Preparing for the Atlantic

John & Susan Simpson
Thu 11 Nov 2021 10:39
The Atlantic Rally for Cruisers (ARC) is an annual transatlantic sailing event for cruising yachts held since 1986.  The event regularly attracts over 200 boats of many different sizes and types.  The route from Las Palmas, Gran Canaria to Rodney Bay, St Lucia takes between 8 and 31 days depending on boat size and weather conditions.  

John took part in the ARC in 2011 in our previous boat, Chiscos, and it has been his ambition since to do it again.  Although being in the rally doesn’t mean sailing the Atlantic in close company with other boats - last time John and his crew didn’t see another soul after the first day for the next 14 days - it does help to have a deadline to work towards and a community of people all preparing to do the same thing.  When we do the crossing we will have daily scheduled group radio calls with other boats, which is both a safety feature and a morale boost.

We have been in Las Palmas a few weeks now but the ARC event didn’t officially start until 8th November.  There is a programme of social events and preparation seminars over the next couple of weeks until all the boats leave Las Palmas on 21st November bound for the Caribbean.  There’s a real buzz along the pontoon with people comparing ideas and swapping tools to complete all the tasks on their to do lists.  Just under 100 ARC boats have arrived in the marina to date and the fleet should be complete by Saturday.  

We were joined on Monday by our two crew members, Noa Goovaerts and Laura Hampton, who are both 3rd year students at St Andrews University and sponsored by the Ocean Cruising Club under their youth scholarship scheme.  The aim of the scheme is to support young people to learn about ocean sailing so, as well as the practical experience of crossing the Atlantic with us, we have also committed to passing on our ocean sailing knowledge about preparing for the crossing.  They’ll have a busy fortnight because they’re also continuing their university tutorials and written work while they’re here!  Today’s boat learning was about the electrical systems on the boat as they helped John to wire in new solar panels.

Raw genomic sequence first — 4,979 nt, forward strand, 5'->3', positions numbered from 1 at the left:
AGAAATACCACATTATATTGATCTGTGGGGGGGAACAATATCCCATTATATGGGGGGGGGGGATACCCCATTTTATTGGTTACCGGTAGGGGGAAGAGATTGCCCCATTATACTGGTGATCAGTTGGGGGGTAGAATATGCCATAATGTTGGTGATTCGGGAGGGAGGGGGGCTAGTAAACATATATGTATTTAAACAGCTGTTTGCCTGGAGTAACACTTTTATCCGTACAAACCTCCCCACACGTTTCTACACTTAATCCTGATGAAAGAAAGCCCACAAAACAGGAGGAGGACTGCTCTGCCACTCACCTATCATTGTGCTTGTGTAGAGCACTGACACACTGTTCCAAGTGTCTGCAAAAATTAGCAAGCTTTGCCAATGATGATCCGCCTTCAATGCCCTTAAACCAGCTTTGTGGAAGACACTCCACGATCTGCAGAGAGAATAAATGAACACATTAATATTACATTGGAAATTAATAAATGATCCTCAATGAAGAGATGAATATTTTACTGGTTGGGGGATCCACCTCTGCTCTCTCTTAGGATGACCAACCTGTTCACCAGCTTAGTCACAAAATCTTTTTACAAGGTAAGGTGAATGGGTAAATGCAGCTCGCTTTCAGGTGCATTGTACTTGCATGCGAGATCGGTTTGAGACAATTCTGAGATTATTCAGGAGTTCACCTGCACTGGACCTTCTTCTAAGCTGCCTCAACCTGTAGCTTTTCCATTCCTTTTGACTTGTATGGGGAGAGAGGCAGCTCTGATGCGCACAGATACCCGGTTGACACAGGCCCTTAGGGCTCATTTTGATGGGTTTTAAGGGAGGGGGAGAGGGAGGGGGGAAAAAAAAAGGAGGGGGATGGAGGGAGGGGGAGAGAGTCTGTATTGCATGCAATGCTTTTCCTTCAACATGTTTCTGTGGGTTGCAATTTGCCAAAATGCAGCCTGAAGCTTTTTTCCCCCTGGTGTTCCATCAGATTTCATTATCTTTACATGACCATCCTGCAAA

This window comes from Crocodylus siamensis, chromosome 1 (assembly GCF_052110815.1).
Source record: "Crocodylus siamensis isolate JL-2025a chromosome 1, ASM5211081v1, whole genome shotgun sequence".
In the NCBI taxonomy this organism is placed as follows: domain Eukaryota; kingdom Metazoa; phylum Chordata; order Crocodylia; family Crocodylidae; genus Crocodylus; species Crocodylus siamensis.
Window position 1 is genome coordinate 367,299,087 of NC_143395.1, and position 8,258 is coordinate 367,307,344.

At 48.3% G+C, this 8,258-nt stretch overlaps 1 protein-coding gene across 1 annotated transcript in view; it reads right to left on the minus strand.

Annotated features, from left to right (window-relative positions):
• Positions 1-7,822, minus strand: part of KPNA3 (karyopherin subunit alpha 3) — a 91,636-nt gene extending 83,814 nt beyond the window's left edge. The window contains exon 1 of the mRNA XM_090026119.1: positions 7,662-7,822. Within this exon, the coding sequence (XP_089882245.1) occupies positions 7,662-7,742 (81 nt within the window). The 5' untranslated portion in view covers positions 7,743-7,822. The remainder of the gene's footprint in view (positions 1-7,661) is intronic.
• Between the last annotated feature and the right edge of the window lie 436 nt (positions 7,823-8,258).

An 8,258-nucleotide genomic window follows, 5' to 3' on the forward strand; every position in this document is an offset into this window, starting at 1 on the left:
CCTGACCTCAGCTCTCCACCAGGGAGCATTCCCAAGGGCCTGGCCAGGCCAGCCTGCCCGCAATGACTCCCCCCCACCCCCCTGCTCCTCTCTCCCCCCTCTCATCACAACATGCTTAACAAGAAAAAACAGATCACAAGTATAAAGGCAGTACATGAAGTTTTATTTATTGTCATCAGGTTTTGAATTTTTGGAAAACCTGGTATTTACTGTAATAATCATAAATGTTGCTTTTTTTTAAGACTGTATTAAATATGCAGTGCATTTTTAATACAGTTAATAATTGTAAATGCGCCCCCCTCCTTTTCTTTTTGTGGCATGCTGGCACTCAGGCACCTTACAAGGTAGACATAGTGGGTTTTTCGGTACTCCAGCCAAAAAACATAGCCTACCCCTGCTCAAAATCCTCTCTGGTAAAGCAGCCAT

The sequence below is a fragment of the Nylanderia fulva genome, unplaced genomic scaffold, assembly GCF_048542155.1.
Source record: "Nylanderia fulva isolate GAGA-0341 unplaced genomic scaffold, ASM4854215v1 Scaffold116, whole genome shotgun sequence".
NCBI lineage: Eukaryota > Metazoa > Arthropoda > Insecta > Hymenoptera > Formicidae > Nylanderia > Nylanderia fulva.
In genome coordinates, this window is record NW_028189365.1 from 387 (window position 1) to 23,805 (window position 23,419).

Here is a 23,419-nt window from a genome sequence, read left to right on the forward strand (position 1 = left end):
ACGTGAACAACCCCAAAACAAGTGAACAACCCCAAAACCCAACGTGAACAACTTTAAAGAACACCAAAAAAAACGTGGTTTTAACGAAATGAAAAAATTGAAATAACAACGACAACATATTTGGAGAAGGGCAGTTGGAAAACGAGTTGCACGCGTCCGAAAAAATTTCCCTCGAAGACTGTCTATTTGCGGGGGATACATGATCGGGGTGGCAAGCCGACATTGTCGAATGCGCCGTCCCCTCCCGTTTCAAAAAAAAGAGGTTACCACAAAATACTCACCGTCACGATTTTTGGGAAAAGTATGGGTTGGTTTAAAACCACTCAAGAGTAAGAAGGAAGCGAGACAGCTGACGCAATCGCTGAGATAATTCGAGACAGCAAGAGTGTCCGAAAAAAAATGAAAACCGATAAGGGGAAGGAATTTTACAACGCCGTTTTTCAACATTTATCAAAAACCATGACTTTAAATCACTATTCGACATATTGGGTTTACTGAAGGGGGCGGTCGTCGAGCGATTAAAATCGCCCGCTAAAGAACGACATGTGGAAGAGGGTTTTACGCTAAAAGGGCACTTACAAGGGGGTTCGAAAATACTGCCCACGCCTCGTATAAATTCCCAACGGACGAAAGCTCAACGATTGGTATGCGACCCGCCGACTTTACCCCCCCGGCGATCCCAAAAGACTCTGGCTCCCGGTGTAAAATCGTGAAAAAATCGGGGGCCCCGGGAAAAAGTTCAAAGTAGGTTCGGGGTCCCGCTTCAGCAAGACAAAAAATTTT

Meanwhile I was wrestling vast amounts of stiff and unwieldy canvas to make a platform to fit across the davits on the back of the boat, the idea being that the new solar panels will clip on to the panel, keeping the solar panels out of the way and in full sun.

All around the marina there are boats from different nations and we hear many different languages spoken.  From where I’m sitting writing this I can see the Dutch flag, the US Stars and Stripes, and flags from Sweden, Denmark, Finland and Norway.  Scandinavians have been in abundance everywhere we’ve been since we left the UK, particularly Norwegians.  In one anchorage off Porto Santo there were 30 boats and 15 of them were Norwegian.  It seemed remarkable that a country with a population of 5.5 million accounted for 50% of the anchorage when there were also boats from the UK (67 million), Germany (83 million), Holland (17.5 million) and I tried to find out why so many Norwegians go to sea.  Apparently Norway has Europe’s longest coastline and depends on the sea for transport and resources.  At the start of the 20th century Norway had the fourth largest merchant fleet in the world, trailing only behind Great Britain, Germany and the US.  Around 6.6% of the sailing fleet and 3.6% of the steamship fleet were flying the Norwegian flag at that time.  So my theory about Viking DNA in the blood being the reason may not be quite correct! I must say a word about my favourite Norwegian sailor of the moment, Erik Aanderaa -  John and I have followed a number of Youtube channels as we’ve prepared for our trip and we think he’s one of the best.  We even bought a new sail based on one he’d had made for his boat.  He’s well worth a watch to see what ocean sailing in cold waters is like.  That’s where we differ, John and I are intent on heading south to warmer climes like many of Erik’s compatriots!